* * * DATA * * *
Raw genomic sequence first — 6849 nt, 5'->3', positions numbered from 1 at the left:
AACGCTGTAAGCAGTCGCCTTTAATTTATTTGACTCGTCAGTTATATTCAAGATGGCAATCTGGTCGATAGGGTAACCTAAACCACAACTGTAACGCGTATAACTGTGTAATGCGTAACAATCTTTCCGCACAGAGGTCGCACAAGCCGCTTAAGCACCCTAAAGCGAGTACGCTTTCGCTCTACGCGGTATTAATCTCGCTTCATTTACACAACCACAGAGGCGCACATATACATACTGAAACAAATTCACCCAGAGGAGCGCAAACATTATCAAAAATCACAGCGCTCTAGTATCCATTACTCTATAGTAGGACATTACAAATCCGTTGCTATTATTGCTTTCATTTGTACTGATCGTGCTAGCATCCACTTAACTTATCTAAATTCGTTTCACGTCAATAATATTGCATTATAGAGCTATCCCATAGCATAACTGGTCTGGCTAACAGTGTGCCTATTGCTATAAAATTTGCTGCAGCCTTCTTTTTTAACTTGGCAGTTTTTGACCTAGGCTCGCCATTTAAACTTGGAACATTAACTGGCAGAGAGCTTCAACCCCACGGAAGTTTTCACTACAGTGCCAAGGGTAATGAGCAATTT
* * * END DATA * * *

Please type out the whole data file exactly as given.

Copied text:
Raw genomic sequence first — 6849 nt, 5'->3', positions numbered from 1 at the left:
AACGCTGTAAGCAGTCGCCTTTAATTTATTTGACTCGTCAGTTATATTCAAGATGGCAATCTGGTCGATAGGGTAACCTAAACCACAACTGTAACGCGTATAACTGTGTAATGCGTAACAATCTTTCCGCACAGAGGTCGCACAAGCCGCTTAAGCACCCTAAAGCGAGTACGCTTTCGCTCTACGCGGTATTAATCTCGCTTCATTTACACAACCACAGAGGCGCACATATACATACTGAAACAAATTCACCCAGAGGAGCGCAAACATTATCAAAAATCACAGCGCTCTAGTATCCATTACTCTATAGTAGGACATTACAAATCCGTTGCTATTATTGCTTTCATTTGTACTGATCGTGCTAGCATCCACTTAACTTATCTAAATTCGTTTCACGTCAATAATATTGCATTATAGAGCTATCCCATAGCATAACTGGTCTGGCTAACAGTGTGCCTATTGCTATAAAATTTGCTGCAGCCTTCTTTTTTAACTTGGCAGTTTTTGACCTAGGCTCGCCATTTAAACTTGGAACATTAACTGGCAGAGAGCTTCAACCCCACGGAAGTTTTCACTACAGTGCCAAGGGTAATGAGCAATTT